The Democrats’ Socialism Problem

Since his first run for the White House, Barack Obama has mocked political opponents who have called him a socialist due to his promotion of class warfare, frequent calls for increased spending, and costly regulatory agenda. He was successful at making his political opponents look crazy, but Bernie Sanders‘ rise is a problem for the Democratic Party.

When Mr. Sanders began toying with the idea of a presidential bid, he made it clear that his run would focus on issues popular with the Democratic Party’s so-called “progressive” wing. Indeed, his campaign platform is filled with all sorts of “freebies” that will require massive increases in taxes and spending. His message is resonating. He captured 33 percent of registered Democrats in the most recent CBS News-New York Times poll, up from 27 percent in September.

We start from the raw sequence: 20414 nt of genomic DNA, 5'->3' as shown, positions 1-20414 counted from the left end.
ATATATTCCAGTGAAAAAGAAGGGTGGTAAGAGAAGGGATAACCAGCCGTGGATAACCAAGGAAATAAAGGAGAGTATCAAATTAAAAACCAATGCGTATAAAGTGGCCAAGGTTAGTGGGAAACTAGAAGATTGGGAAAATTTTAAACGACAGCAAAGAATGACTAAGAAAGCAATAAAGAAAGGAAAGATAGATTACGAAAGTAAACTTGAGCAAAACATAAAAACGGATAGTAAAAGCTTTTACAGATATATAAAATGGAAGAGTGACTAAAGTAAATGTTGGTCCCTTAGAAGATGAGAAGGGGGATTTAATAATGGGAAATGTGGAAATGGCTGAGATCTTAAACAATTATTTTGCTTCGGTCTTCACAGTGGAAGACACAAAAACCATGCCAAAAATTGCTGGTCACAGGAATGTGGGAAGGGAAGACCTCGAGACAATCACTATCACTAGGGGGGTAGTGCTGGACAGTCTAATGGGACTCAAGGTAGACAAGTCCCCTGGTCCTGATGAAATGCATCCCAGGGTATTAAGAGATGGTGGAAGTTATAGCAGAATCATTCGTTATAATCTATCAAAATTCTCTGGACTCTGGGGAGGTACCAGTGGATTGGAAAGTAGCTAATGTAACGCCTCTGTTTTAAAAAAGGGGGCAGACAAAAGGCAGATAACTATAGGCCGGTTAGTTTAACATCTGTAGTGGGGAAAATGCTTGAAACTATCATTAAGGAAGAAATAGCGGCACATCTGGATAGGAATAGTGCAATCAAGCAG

During the summer, when Mr. Sanders began his ascent in the polls, MSNBC host Chris Matthews asked Democratic National Committee chairman Debbie Wasserman Schultz about the difference between a Democrat and a socialist. Initially speechless, she uncomfortably deflected. “The more important question is,” she said, “what is the difference between being a Democrat and being a Republican.”

In a separate appearance just days later on “Meet the Press,” Ms. Wasserman Schultz was asked the same question and, once again, she deflected by going after the Republican presidential candidates. Questions about socialism may be awkward for Democratic leaders, but Mr. Sanders and his team think his beliefs jive with the party.

Facing questions about delays related to a highly anticipated speech on socialism, Tad Devine, a strategist for Mr. Sanders‘ campaign, said that his boss is anxious for the “opportunity to explain how his political philosophy fits squarely into the Democratic Party.”

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